Maternal and fetal effects of smoking one cigarette were assessed in 15 healthy women at 36 to 41 weeks' gestation with no obstetric complications. It was found that smoking was associated with increases in maternal heart rate and blood pressure, but there was no significant change in the uterine artery vascular resistance as measured by means of the systolic/diastolic velocity ratio. There also was an increase in the fetal heart rate as well as a highly significant rise in the systolic/diastolic velocity ratio of the umbilical artery. The responses suggest that smoking causes a direct increase in the vascular resistance of the placenta from the fetal side. This resistance may impair oxygen exchange across the placenta and contribute to the increased perinatal morbidity associated with smoking.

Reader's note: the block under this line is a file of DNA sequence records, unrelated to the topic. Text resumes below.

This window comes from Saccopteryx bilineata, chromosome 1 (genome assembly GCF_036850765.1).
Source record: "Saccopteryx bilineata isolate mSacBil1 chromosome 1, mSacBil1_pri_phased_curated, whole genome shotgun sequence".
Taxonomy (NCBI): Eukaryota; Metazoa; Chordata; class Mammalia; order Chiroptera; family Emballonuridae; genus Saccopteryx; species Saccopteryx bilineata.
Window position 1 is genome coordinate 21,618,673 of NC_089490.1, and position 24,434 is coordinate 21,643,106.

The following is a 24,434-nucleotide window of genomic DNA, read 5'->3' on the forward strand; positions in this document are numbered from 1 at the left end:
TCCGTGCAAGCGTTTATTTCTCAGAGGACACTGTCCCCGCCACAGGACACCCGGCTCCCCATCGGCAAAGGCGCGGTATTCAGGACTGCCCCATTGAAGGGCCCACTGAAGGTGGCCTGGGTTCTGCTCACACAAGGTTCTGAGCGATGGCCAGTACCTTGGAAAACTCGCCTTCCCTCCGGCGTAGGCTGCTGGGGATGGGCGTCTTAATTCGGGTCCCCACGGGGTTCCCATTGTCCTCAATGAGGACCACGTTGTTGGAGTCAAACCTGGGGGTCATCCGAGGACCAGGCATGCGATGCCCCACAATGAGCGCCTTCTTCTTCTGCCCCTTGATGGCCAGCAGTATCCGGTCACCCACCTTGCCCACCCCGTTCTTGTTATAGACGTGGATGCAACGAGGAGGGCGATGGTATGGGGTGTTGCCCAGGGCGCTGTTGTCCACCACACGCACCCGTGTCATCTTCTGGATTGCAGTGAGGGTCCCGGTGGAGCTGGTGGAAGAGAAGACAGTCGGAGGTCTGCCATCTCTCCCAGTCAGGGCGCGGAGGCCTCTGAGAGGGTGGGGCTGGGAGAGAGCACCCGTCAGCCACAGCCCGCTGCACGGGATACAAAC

PIP: Maternal cigarette smoking is associated with prematurity, small for gestational age babies, and increased perinatal morbidity and mortality. To study the possible mechanisms involved, 15 women 36-41 weeks pregnant were each given 1 cigarette with a nicotine content of 1.05 mg. Doppler ultrasonography was used to monitor the fetal heart rate, systolic and diastolic pressure in the uterine and umbilical arteries and umbilical and uterine blood velocities. The uterine systolic/diastolic ratio was not significantly elevated, but in the fetus the heart rate was significantly elevated and remained so throughout the study, and the mean umbilical systolic/diastolic ratio was significantly elevated and remained so for 30 minutes. This increased systolic/diastolic ratio in the umbilical artery is similar to that seen in fetuses with intrauterine growth retardation and is indicative of increased vascular resistance of the placenta from the fetal side, which may impair oxygen exchange across the placenta.